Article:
Last Updated: Thursday, 31 July 2014, 17:47 GMT

Russia: Impact of the court ban of Jehovah's Witnesses in Moscow on members elsewhere in the country; consequences of that ban on members in Moscow and whether they can be arrested while practicing their faith

Publisher Canada: Immigration and Refugee Board of Canada
Author Research Directorate, Immigration and Refugee Board, Canada
Publication Date 17 December 2004
Citation / Document Symbol RUS43223.E
Reference 1
Cite as Canada: Immigration and Refugee Board of Canada, Russia: Impact of the court ban of Jehovah's Witnesses in Moscow on members elsewhere in the country; consequences of that ban on members in Moscow and whether they can be arrested while practicing their faith, 17 December 2004, RUS43223.E, available at: http://www.refworld.org/docid/42df61742.html [accessed 2 August 2014]
DisclaimerThis is not a UNHCR publication. UNHCR is not responsible for, nor does it necessarily endorse, its content. Any views expressed are solely those of the author or publisher and do not necessarily reflect those of UNHCR, the United Nations or its Member States.

Jehovah's Witnesses in Russia

The International Religious Freedom Report 2004 indicates that as at 15 September 2004, there were 386 registered Jehovah's Witnesses organizations in Russia (15 Sept. 2004, Sec. I).

Sources indicated that there were 10,000 (HRWF 28 June 2004; International Religious Freedom Report 2004 15 Sept. 2004. Sec. II) to 11,000 followers of the Jehovah's Witnesses in Moscow, out of 133,000 in all of Russia (ibid.; BBC 26 Mar. 2004; IHT 17 June 2004; HRWF 16 June 2004).

The Moscow Ban

On 26 March 2004, a Moscow court banned the operations of Jehovah's Witnesses in Russia's capital (BBC 26 Mar. 2004; Toronto Star 25 Apr. 2004; HRWF 23 Aug. 2004). According to the court, the ruling was based on the court's findings that "[Jehovah's Witness] broke up families, encouraged suicide and threatened its members' health by not allowing blood transfusions" (BBC 26 Mar. 2004), as well as "'violating the equal rights of parents in the upbringing of their children, violating the Constitution and freedom of conscience ..., and inciting citizens to refuse both military and alternative service'" (International Religious Freedom Report 2004 15 Sept. 2004, Sec. II). The Toronto Star indicated that under the ban, it would be illegal for Jehovah's Witnesses to practice their religion in Moscow, and this ban would extend to holding religious services or group meetings in private residences, distributing religious literature, or proselytizing (Toronto Star 25 Apr. 2004).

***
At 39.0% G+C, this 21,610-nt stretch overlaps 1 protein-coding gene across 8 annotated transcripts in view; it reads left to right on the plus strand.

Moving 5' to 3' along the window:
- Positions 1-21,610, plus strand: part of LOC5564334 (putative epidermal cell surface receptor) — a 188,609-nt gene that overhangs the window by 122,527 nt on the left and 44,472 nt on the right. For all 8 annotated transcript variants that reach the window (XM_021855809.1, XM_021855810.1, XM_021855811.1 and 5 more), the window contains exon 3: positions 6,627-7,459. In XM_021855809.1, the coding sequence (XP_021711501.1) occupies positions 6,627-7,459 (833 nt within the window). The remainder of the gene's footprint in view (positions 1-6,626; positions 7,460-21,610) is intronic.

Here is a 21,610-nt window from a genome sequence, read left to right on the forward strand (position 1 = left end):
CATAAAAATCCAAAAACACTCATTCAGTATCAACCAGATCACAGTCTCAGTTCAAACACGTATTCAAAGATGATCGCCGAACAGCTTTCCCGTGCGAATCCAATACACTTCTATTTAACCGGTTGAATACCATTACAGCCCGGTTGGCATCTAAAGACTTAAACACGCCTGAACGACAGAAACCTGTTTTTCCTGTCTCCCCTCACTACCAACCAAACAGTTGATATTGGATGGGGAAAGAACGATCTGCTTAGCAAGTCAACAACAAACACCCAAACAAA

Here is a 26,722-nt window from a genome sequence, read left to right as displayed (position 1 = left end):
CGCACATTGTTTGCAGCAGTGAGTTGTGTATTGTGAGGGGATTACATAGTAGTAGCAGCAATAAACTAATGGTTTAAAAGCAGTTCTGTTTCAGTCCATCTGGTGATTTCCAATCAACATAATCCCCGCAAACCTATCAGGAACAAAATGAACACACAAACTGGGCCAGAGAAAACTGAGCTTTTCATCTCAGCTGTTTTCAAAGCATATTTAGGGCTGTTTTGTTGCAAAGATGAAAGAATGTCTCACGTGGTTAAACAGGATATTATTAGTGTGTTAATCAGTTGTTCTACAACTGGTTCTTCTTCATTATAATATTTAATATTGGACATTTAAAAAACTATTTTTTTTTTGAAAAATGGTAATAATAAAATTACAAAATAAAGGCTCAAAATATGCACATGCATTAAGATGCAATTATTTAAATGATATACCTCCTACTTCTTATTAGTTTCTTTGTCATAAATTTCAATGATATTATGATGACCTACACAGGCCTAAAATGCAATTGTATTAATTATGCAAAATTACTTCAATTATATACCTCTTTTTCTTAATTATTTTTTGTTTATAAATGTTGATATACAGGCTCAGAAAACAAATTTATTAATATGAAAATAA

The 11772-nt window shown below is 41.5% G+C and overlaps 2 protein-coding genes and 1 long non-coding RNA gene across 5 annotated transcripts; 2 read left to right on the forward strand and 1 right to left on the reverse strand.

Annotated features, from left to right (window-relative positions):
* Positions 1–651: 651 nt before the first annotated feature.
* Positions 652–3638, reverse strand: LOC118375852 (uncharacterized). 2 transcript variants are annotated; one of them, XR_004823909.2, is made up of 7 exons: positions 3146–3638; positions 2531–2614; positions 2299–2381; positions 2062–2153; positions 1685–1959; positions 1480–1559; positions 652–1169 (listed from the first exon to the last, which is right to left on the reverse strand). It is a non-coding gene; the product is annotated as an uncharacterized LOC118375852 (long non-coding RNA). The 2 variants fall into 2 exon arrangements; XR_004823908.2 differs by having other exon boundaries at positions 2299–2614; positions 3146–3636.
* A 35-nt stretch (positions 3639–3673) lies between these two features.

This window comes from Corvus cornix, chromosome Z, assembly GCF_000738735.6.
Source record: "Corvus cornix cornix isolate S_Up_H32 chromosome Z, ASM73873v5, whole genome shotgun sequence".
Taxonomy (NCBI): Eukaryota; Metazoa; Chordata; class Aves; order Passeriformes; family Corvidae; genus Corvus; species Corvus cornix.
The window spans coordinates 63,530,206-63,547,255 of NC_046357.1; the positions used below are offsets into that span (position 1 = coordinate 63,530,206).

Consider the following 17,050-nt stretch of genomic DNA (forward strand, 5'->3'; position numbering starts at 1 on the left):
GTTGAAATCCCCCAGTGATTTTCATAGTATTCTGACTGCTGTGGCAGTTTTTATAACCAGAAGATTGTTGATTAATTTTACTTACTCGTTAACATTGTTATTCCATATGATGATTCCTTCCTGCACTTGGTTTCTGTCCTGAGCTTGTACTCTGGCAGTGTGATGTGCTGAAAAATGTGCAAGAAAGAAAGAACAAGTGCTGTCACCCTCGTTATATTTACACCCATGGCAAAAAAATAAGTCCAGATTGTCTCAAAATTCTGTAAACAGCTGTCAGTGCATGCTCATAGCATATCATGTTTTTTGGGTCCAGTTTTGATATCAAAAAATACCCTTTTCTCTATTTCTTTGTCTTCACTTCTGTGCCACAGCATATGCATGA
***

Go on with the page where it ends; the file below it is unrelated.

In an unprecedented action (HRWF 21 June 2004), on 16 June 2004, the ban on Jehovah's Witnesses formally came into effect, immediately following the Moscow City Court's decision to uphold the lower court's decision (ibid. 8 Sept. 2004; Bigotry Monitor 18 June 2004; FSU Monitor 16 June 2004; IHT 17 June 2004; RFE/RL 23 June 2004; International Religious Freedom Report 2004 15 Sept. 2004, Sec. II). The ruling also forced Moscow's Jehovah's Witnesses "to liquidate their legal entity" (HRWF 8 Sept. 2004) and refrain from renting space for services (IHT 17 June 2004). Citing information obtained from Forum 18, Human Rights Without Frontiers (HRWF) indicated that the law that would be used to enforce the ban would be Article 14 of the 1997 Russian law on religion, which references Article 239 of the Criminal Code, "which punishes the participation in an organisation found to have violated the person and rights of the citizen with penalties ranging from a fine of 100 times the minimum wage... [US$2,107] to imprisonment for up to two years (21 June 2004).

However, it should be noted that the ban affects Jehovah's Witnesses in Moscow only (International Religious Freedom Report 2004 15 Sept. 2004, Sec. II), while members in the rest of Russia can "register and operate unhindered" (RFE/RL 23 June 2004). Citing a 2003-2004 Jehovah's Witness Country Report for Russia, the International Religious Freedom Report 2004 stated that while Jehovah's Witnesses could theoretically register in 399 communities throughout Russia, in practice there were obstacles to registration in some instances (15 Sept. 2004, Sec. II).

Reactions to the Moscow Ban